The Radeon's GCN Is Updated Again: The Tonga GPU
When we first heard about the new Radeon R9 285, our first impression was pessimistic. The new Tonga GPU sports specifications that are nearly identical compared to the Radeon R9 280, but with a slightly lower GPU clock and a sizable memory bandwidth deficit thanks to its thinner 256-bit memory interface. While the Radeon R9 285's onboard RAM runs at a higher 1375 MHz clock, the net result is 176 GB/s of memory bandwidth - significantly less than the 240 GB/s memory bandwidth of the R9 280. In addition, the R9 285 has 2 GB of RAM, whereas the R9 280 has 3 GB.
The tale of the tape is not kind to the Radeon R9 285. Yes, the new card's power usage has gone down significantly compared to its predecessor, but from a gaming perspective, that would be small consolation in exchange for lower performance. If raw specifications were all that mattered, and if the Tonga graphics processor was merely a re-spin of the Tahiti GPU in the Radeon R9 280, we wouldn't have a lot of nice things to say about the new Radeon R9 285.
After testing it, though, we were pleasantly surprised to find that the Radeon R9 285 has a few tricks up its sleeve thanks to some re-engineering of the Graphics Core Next (GCN) architecture.
Despite what its specifications may suggest, Tonga is not a spin on the Tahiti GPU in the Radeon R9 280 and 280X. Rather, it is a new and condensed version of the Hawaii GPU in the Radeon R9 290 and 290X. Among other things this means it has four times the number of asynchronous compute engines, that's eight instead of the Radeon R9 280/280X's two. According to AMD this can improve tessellation performance from two to four times, and facilitates effects that rely on GPU compute. In addition, the Radeon R9 285 inherits the 290 series' quad-shader layout, allowing four primitives to be rendered per clock cycle instead of two. Also note the CrossFire XDMA block, which provides the possibility of multi-card operation without a bridge connector.
Tonga features four shader engines, each carrying seven compute units (CUs). Just like previous GCN-based GPUs, every CU is host to 64 shaders and four texture units, adding up to a total of 1792 shaders and 112 texture units in the Radeon R9 285. These numbers are equal to the cut-down Tahiti chip in the Radeon R9 280, but the arrangement of resources is different.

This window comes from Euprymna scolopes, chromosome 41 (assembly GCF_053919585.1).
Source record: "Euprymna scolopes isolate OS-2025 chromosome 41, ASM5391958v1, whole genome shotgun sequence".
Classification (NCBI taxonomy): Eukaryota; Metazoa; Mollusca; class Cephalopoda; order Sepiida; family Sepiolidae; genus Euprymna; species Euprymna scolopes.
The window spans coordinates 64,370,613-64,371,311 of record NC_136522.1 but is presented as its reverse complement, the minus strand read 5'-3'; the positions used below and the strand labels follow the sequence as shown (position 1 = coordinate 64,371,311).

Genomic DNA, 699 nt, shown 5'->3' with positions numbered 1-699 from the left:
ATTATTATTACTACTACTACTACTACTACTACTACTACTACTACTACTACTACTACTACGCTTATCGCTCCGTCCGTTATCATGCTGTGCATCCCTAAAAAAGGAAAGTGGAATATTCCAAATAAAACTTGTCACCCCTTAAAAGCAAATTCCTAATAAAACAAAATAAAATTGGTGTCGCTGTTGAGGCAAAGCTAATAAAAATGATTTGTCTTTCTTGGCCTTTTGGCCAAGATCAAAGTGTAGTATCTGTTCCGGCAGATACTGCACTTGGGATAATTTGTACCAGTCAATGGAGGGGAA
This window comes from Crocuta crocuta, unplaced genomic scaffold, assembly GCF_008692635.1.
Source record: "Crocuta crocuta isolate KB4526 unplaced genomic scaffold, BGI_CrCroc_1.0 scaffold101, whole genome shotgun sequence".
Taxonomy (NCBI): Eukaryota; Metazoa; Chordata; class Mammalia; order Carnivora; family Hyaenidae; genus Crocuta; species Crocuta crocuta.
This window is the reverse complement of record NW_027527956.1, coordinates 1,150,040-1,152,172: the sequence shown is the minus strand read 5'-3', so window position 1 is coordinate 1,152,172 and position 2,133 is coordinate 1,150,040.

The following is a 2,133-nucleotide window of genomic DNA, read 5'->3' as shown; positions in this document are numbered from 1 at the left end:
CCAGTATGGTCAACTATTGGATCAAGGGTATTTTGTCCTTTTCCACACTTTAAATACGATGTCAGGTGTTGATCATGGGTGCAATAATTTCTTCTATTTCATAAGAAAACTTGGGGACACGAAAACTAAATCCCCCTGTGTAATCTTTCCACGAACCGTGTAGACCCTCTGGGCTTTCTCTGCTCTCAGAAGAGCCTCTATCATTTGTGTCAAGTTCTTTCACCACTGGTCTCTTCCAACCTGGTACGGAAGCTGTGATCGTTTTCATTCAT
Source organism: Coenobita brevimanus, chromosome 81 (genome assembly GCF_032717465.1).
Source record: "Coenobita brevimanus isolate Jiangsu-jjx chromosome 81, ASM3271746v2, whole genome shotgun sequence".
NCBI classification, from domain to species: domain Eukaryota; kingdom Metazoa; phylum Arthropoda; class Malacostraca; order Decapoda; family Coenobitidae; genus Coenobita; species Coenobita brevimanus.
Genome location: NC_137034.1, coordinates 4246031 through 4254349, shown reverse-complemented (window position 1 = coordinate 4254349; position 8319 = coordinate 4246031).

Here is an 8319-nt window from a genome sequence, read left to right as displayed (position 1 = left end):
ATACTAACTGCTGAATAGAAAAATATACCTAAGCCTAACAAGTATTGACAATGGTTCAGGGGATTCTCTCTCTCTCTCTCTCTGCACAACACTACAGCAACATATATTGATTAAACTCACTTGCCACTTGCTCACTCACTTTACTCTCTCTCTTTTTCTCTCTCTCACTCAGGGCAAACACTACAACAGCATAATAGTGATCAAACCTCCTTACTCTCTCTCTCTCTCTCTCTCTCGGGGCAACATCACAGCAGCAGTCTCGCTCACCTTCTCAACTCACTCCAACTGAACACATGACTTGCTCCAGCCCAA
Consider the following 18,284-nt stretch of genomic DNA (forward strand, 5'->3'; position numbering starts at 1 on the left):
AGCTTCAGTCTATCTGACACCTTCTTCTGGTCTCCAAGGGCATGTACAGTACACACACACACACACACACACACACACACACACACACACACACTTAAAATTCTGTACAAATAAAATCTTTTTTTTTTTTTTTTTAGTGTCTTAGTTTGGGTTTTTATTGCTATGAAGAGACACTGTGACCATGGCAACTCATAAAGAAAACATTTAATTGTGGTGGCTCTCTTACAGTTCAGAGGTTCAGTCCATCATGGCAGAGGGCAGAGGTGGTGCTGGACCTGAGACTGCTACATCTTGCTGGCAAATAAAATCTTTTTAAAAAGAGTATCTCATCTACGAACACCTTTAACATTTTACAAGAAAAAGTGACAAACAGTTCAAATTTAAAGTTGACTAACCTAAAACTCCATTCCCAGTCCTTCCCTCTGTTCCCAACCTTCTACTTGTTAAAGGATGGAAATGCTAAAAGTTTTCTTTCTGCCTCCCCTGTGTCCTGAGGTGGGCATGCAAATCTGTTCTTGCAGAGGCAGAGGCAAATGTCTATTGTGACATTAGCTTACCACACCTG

Speaking of cut-down, we're told that Tonga is slightly handicapped for use in the 285, and that the uncut GPU has the potential to utilize eight compute units per shader engine for a total of 2048 shaders and 128 Texture units. If this sounds familiar, it's because this is the same number of resources available in the Radeon R9 280X. Perhaps AMD has some bigger plans for the Tonga GPU in the future.
Regardless, AMD did scale back some parts of the new GPU. Each of the four shader engines carries two render back-ends - instead of four as per the Radeon R9 290 series. Each of these is capable of rendering four full-color pixels per clock, for a total of 32 pixels per clock cycle in total. This is half of what Hawaii can process but equals the Tahiti GPU in the Radeon 280 and 280X.
Improvements are always welcome but with the memory interface cut by a third compared to the Radeon R9 280, AMD needed to accomplish some magic to compensate for that 27% drop in available bandwidth. The company's solution was to enable the GPU to read and write frame buffer color data in a lossless compressed format, a technique that it claims can deliver 40% higher memory bandwidth efficiency. We're somewhat skeptical that this will completely compensate for the Radeon R9 285's lower available bandwidth compared to the Radeon R9 280, but we'll see what the benchmarks have to say about it.
That's not all that's been improved over the Hawaii GPU in the Radeon 290 series, though. Tonga boasts other new features such as the ability to process instructions in parallel between SIMD lanes, improved compute task scheduling algorithms, and even new 16-bit floating point and integer instructions for compute and media processing tasks.
Of course, Tonga has inherited Hawaii's fixed-function hardware, too, such as TrueAudio (AMD's new audio processor) and project FreeSync (the open-source answer to Nvidia's G-Sync) support. In addition, AMD claims to have revamped the unified video decoder (UVD) and video coding engine (VCE) with improvements specific to the Tonga GPU. The Radeon R9 285's UVD now supports H.264 playback at high frame rates on 4K displays, and the VCE has been improved with faster performance in addition to 4K resolution support. AMD claims a 31%-47% transcoding advantage over the GeForce GTX 760, but we'd prefer to run our own tests on that so expect some in-depth coverage from us in the future.
For the first time, AMD has added the ability to specify the maximum fan speed in the Overdrive overclocking utility. This means that users who prioritize noise can set the maximum fan RPMs, and the driver will automatically adjust clock rates to fit power and heat into the user-specified envelope. This feature will be available in the 14.8 release driver, but only to models with second- and third-iterations of GCN processors: the Radeon R7 260, 260X, R9 285, R9 290, and R9 290X. This functionality didn't seem to work in our pre-release beta driver, unfortunately.
Those are the updated details we have to share from an architectural perspective, now let's get down to the nitty gritty: the test hardware, specifically the Radeon R9 285 card.